Wishlist

Cart

Surface Preperation

On This Page:

FLEXIBLE SURFACES
- Paper
- Fabric
- Canvas
- Preparation
- Thinning

EGGSHELL CANVAS SURFACE

RIDGID SURFACES
- Canvas Panel Boards
- Compressed Hardboards
- Plywood
- Foamboard
- Fiberglass
- Metal and Glass
- Plastic Panels (Plexiglas)
- Acetate
- Mylar
- Masonry and Concrete
- Murals
- Plasterboard
- Unusual Surfaces

Just about anything can be painted with Acrylics, but it is important to understand a few basic principles to ensure maximum stability. The surface (support or substrate) is the basic substructure of a painting, and should be appropriate for the type of work to be executed. The choice of surface and ground has a large effect on how the paint handles during the painting process and the overall longevity of a work of art. Paint will tend to dry more slowly and move more freely on a smoother surface while a more porous and absorbent surface will have the opposite affect.

The surface chosen will depend on several factors:

  • Painting style of the artist.
  • The desired visual effect
  • The purpose of the work.
  • Required longevity.
  • The type of Media used.

Basic rules for choosing and preparing surfaces:

  • Avoid oily, waxy and hard, shiny surfaces. (Note: Some hard shiny surfaces can be prepared by roughing the surface up to provide tooth, usually with sandpaper.)
  • Never apply acrylics over oil paint.
  • Always do an Adhesion Test on a sample first if you are unsure.

 

Adhesion Test

  • Apply the paint or medium to prepared surface and let dry thoroughly. Wait 72 hours for acrylic paint to cure before continuing (longer in more humid conditions).
  • When completely dry, score surface in a crosshatch pattern using a sharp knife.
  • Apply masking tape firmly to scratched surface and firmly burnish.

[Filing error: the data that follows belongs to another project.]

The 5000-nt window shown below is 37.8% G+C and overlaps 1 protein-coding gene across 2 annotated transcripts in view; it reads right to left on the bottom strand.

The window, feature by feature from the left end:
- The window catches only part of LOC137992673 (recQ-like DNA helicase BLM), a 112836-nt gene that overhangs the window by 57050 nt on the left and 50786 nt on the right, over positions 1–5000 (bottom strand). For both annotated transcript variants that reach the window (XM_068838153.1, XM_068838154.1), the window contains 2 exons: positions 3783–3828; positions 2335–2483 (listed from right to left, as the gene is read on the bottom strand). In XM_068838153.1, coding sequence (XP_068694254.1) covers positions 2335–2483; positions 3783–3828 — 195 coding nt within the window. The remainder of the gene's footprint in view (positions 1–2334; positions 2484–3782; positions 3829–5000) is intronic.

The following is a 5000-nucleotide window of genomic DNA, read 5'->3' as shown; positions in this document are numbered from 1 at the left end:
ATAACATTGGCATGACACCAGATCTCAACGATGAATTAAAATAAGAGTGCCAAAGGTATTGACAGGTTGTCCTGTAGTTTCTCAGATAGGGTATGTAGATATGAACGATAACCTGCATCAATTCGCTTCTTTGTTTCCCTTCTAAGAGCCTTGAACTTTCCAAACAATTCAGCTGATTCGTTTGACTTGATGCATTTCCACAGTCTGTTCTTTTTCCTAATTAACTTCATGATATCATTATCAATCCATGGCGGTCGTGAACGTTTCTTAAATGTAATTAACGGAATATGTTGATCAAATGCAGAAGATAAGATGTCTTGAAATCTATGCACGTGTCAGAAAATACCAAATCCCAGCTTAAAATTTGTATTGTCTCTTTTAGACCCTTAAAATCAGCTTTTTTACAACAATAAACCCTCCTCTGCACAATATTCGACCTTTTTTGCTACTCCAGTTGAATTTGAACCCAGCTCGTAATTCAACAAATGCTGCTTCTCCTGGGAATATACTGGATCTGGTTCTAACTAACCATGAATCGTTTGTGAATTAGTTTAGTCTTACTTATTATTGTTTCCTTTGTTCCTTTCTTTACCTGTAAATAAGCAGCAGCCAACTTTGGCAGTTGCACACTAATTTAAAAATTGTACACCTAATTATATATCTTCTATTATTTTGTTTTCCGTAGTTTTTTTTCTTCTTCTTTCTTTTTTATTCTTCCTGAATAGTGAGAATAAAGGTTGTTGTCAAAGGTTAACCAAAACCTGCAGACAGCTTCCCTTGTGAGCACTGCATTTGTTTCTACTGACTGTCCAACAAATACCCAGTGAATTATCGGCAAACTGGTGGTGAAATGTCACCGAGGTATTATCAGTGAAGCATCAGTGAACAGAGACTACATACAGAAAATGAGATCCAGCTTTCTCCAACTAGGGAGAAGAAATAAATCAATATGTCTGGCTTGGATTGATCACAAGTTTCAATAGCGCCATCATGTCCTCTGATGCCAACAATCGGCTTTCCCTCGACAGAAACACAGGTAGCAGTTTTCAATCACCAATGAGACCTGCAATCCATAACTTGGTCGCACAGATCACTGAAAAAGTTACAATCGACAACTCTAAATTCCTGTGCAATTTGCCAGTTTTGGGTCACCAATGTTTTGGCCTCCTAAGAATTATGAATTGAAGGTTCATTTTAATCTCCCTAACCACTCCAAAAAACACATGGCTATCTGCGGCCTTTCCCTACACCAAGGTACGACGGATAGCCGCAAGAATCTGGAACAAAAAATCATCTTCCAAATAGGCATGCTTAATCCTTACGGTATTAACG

• Remove masking tape slowly.
  • If any paint comes off with the tape, good surface adhesion has not been achieved. Either a different surface preparation is necessary or the particular support is not suitable for the paint or medium tested.

 

Flexible Surfaces

 

Paper

  • Most papers are made and labeled for particular media and require little or no preparation.

 

Types

  • Bristol Board is designed specifically for acrylic painting.
  • Hot Pressed Paper and Boards have a smooth surface.
  • Cold Pressed Paper and Boards have rough texture and are best for watercolour and airbrush technique.

 

Preparation

  • Papers can be sealed prior to painting to prevent absorption into the paper fibers.
  • Heavier paper is recommended for most applications to prevent warping. (Note: Tape edges of paper to backing surface while sealing and do not remove tape until paper has dried to maintain flatness.)
  • Liquitex Clear Gesso and Liquitex Matte Medium allows colour of paper to show through.
  • Note: Clear Gesso contains fine aggregate giving the surface “tooth” making it an excellent ground for pastels.)

 

Back to top

Fabric

  • Liquitex Acrylic Colours can be applied directly on both natural and synthetic fibers. The tighter the weave of fabric the brighter the colours will be when dry.

 

Types

  • Liquitex Acrylic colours are suitable for cotton, cotton/poly blends, woven fabric, knits, felt, suede, leather, terry cloth, silk, velvet, velveteen, corduroy and flannel.

 

Preparation

Back to top

Canvas

  • Canvas comes in many varieties including cotton, linen, jute and natural or synthetic fibers. It is available raw, pre-primed and pre-stretched on bars or boards.

 

Raw

  • Cotton Duck: The most common and popular style of canvas used.
  • Linen: Superior strength and longevity though not necessarily ideal for acrylics due to its oil content.
  • Jute: Not considered a permanent surface (used for it’s texture as well as lower price.)
  • Synthetic: Most uniform in texture, exceptionally strong and long lasting.

 

Pre-Primed

  • Commercially prepared with acrylic gesso or oil ground in a variety of styles.
  • Available in a variety of natural and synthetic materials and weights, weave patterns and textures.
  • There are single and double primed versions, which can be further smoothed with more layers of gesso and sanding.
  • Primed canvas is more difficult to stretch than raw canvas and requires canvas pliers to stretch.

Back to top

Pereperation

 

Acrylic Medium

  • Liquitex Clear Gesso, Liquitex Matte Medium or Matte Gel can be used as a sealer (size) for canvas, paper or board, allowing natural surface colour to be seen after sealing.
  • Substrate Induced Discolouration (SID)
    • When acrylic mediums are used as a size for primed or unprimed cotton, linen, wood or hardboard, the water content may draw impurities out of the support as it dries.